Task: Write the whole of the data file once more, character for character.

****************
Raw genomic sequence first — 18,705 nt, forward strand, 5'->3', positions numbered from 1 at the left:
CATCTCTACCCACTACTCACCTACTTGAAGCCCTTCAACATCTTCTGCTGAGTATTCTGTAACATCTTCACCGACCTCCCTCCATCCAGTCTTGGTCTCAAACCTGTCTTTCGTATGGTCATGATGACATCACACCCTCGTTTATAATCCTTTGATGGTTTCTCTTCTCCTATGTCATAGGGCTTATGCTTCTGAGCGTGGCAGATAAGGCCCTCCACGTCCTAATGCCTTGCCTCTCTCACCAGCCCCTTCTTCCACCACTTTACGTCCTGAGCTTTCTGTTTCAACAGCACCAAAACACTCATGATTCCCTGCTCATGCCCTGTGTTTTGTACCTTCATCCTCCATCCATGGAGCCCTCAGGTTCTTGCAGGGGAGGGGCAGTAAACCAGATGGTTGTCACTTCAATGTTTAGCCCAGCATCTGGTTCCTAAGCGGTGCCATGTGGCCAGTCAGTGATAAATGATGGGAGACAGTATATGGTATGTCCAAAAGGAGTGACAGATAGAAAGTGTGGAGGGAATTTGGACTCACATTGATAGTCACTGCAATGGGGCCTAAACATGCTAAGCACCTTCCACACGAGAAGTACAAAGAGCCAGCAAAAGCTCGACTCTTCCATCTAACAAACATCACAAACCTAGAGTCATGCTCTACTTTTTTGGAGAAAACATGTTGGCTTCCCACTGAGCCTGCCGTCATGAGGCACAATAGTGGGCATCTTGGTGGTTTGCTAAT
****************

Raw genomic sequence first — 18,705 nt, forward strand, 5'->3', positions numbered from 1 at the left:
CATCTCTACCCACTACTCACCTACTTGAAGCCCTTCAACATCTTCTGCTGAGTATTCTGTAACATCTTCACCGACCTCCCTCCATCCAGTCTTGGTCTCAAACCTGTCTTTCGTATGGTCATGATGACATCACACCCTCGTTTATAATCCTTTGATGGTTTCTCTTCTCCTATGTCATAGGGCTTATGCTTCTGAGCGTGGCAGATAAGGCCCTCCACGTCCTAATGCCTTGCCTCTCTCACCAGCCCCTTCTTCCACCACTTTACGTCCTGAGCTTTCTGTTTCAACAGCACCAAAACACTCATGATTCCCTGCTCATGCCCTGTGTTTTGTACCTTCATCCTCCATCCATGGAGCCCTCAGGTTCTTGCAGGGGAGGGGCAGTAAACCAGATGGTTGTCACTTCAATGTTTAGCCCAGCATCTGGTTCCTAAGCGGTGCCATGTGGCCAGTCAGTGATAAATGATGGGAGACAGTATATGGTATGTCCAAAAGGAGTGACAGATAGAAAGTGTGGAGGGAATTTGGACTCACATTGATAGTCACTGCAATGGGGCCTAAACATGCTAAGCACCTTCCACACGAGAAGTACAAAGAGCCAGCAAAAGCTCGACTCTTCCATCTAACAAACATCACAAACCTAGAGTCATGCTCTACTTTTTTGGAGAAAACATGTTGGCTTCCCACTGAGCCTGCCGTCATGAGGCACAATAGTGGGCATCTTGGTGGTTTGCTAAT